Bacterial pathogenesis is the process by which bacteria infect and cause disease in a host. Not all bacteria are pathogens and have the ability for pathogenesis (also known as virulence). Pathogenic bacteria utilise a number of mechanisms to cause disease in human hosts. Bacterial pathogens express a wide range of molecules that bind host cell targets to facilitate a variety of different host responses. The molecular strategies used by bacteria to interact with the host can be unique to specific pathogens or conserved across several different species. A key to fighting bacterial disease is the identification and characterisation of all these different strategies. The availability of complete genome sequences for several bacterial pathogens coupled with bioinformatics will lead to significant advances toward this goal. There are several bacterial pathogenic diseases. One among them is tuberculosis which is caused by Mycobacterium tuberculosis. It includes other pathogens of bacteria such as Streptococcus and Pseudomonas. These pathogens and form of bacteria causes many foodborne illnesses and infections such as tetanus, typhoid fever and diphtheria. Microbes express their pathogenicity by means of their virulence. The determinants of virulence of a pathogen are any of its genetic or biochemical or structural features that enable it to produce disease in a host. In bacterial host mediated pathogenesis, (e.g., tuberculosis), tissue damage results from the toxic mediators released by lymphoid cells rather than from bacterial toxins.
Antibiotics also called antibacterials, are a type of antimicrobial drug used in the treatment and prevention of bacterial infections.They may either kill or inhibit the growth of bacteria. A limited number of antibiotics also possess antiprotozoal activity. Antibiotics are not effective against viruses such as the common cold or influenza; drugs which inhibit viruses are termed antiviral drugs or antivirals rather than antibiotics. In 1926, Alexander Fleming discovered penicillin, a substance produced by fungi that appeared able to inhibit bacterial growth. Another antibiotic, for example, is tetracycline, a broad-spectrum agent effective against a wide variety of bacteria including Hemophilus influenzae, Streptococcus pneumoniae, Mycoplasma pneumoniae, Chlamydia psittaci, Chlamydia trachomatis, Neisseria gonorrhoea, and many others.
The term antibiotic is now generally used to include antimicrobial substances produced by chemical means as well as those produced by micro-organisms. They may be either bacteriostatic or bacteriocidal. A bacteriostatic antibiotic inhibits the growth and replication of bacteria thereby giving the body's natural defence mechanisms time to become effective in overcoming an infection. In the majority of cases, and particularly in patients whose natural resistance is lowered by disorders of the immune system, it is preferable to choose a bacteriocidal agent. The first bacteriocidal antibiotic was penicillin G. Knowledge of how the body handles a drug, in particular an understanding of absorption, distribution and excretion, helps to provide rational dose regimes which give therapeutic concentrations but keep adverse reactions to a minimum. The two important features of the structure of penicillin are the (3-lactam ring and the side-chain. Alterations in the side-chain give rise to differences in resistance to gastric acid and variation in antibacterial spectrum. In general, increasing the length of the side-chain increases resistance to gastric acid and increases the antibacterial spectrum.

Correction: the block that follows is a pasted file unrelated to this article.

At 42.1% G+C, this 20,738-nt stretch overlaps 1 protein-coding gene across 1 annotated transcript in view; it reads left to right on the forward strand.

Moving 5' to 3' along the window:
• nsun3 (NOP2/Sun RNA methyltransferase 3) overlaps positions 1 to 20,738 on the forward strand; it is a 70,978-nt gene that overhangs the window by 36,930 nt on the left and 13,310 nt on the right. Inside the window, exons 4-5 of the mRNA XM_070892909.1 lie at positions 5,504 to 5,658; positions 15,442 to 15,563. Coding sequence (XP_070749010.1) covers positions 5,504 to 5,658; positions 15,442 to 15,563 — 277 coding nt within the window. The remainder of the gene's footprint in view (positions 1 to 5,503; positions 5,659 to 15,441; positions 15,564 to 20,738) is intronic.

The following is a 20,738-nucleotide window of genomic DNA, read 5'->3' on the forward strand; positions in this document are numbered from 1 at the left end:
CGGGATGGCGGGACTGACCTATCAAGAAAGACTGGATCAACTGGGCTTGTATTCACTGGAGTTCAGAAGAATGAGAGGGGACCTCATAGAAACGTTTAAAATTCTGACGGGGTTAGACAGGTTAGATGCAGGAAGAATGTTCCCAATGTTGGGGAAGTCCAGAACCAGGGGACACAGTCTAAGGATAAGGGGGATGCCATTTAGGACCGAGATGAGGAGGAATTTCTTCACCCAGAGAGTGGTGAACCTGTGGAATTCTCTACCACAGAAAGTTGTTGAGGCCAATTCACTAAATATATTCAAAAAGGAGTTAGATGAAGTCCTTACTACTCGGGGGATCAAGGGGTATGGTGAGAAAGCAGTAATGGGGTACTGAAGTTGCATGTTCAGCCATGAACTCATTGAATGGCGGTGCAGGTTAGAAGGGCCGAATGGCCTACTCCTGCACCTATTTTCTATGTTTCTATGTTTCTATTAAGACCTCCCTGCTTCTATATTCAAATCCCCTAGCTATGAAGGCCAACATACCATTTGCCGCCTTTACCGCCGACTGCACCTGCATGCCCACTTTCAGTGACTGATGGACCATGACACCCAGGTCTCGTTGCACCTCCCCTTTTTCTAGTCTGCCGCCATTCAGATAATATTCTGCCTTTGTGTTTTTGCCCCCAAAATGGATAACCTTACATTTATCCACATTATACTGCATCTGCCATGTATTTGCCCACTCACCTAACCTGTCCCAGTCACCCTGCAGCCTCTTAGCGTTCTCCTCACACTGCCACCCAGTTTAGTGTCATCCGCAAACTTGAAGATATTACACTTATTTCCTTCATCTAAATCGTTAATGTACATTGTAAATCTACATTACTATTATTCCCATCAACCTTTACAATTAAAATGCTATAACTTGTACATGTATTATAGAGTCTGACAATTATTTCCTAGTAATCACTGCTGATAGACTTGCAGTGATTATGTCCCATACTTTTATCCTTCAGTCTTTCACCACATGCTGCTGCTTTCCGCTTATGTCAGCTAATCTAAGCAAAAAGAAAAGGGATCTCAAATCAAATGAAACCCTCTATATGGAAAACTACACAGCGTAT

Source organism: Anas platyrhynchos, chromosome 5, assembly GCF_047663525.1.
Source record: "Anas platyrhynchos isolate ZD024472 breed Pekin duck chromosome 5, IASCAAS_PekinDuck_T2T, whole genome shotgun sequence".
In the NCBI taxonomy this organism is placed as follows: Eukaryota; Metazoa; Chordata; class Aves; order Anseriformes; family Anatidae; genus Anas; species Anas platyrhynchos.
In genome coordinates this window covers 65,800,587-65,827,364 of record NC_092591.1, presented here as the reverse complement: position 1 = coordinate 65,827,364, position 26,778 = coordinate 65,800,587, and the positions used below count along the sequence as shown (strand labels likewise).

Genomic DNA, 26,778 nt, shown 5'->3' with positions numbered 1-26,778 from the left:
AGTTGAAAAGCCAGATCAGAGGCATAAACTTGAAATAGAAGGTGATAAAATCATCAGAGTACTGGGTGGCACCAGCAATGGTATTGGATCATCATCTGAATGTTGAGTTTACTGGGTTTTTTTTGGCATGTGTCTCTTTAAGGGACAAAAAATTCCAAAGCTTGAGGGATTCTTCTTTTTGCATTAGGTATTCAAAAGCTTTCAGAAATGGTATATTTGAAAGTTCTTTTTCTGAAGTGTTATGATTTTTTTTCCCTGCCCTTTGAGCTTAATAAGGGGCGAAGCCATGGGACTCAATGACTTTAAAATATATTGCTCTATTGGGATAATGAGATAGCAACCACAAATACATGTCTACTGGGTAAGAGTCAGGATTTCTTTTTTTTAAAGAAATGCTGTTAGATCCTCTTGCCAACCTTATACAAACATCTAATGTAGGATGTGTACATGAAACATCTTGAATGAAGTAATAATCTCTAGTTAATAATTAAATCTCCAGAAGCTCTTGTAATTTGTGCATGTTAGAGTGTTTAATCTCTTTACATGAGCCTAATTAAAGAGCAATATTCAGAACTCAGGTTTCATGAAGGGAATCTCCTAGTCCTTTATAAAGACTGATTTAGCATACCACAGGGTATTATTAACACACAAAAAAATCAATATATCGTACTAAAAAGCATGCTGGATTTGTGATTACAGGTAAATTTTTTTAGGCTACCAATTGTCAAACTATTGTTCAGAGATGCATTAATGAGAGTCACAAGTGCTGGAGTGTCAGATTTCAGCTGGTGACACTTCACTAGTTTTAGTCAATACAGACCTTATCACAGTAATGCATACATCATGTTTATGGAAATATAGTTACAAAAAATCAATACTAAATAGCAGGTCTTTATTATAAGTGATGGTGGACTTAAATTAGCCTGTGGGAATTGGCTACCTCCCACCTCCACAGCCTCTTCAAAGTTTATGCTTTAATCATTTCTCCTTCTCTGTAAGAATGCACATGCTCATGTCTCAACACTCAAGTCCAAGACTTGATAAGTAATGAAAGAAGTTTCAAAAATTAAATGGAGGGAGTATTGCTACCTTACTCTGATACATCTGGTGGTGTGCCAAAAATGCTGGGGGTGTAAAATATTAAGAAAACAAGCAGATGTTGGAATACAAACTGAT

Antibiotic resistance is the ability of bacteria to resist the effects of an antibiotic. Antibiotic resistance occurs when bacteria change in a way that reduces the effectiveness of drugs, chemicals, or other agents designed to cure or prevent infections. The bacteria survive and continue to multiply, causing more harm. Antibiotic resistance has been called one of the world’s most pressing public health problems. Antibiotic resistance can cause illnesses that were once easily treatable with antibiotics to become dangerous infections, prolonging suffering for children and adults. Antibiotic-resistant bacteria are often more difficult to kill and more expensive to treat. In some cases, the antibiotic-resistant infections can lead to serious disability or even death. Antibiotics are not effective against viral infections like the common cold, flu, most sore throats, bronchitis, and many sinus and ear infections. Widespread use of antibiotics for these illnesses is an example of how overuse of antibiotics can promote the spread of antibiotic resistance. Smart use of antibiotics is key to controlling the spread of resistance. Bacteria can become resistant to antibiotics through several ways. Some bacteria can “neutralize” an antibiotic by changing it in a way that makes it harmless. Others have learned how to pump an antibiotic back outside of the bacteria before it can do any harm. Some bacteria can change their outer structure so the antibiotic has no way to attach to the bacteria it is designed to kill. After being exposed to antibiotics, sometimes one of the bacteria can survive because it found a way to resist the antibiotic. If even one bacterium becomes resistant to antibiotics, it can then multiply and replace all the bacteria that were killed off. That means that exposure to antibiotics provides selective pressure making the surviving bacteria more likely to be resistant. Bacteria can also become resistant through mutation of their genetic material.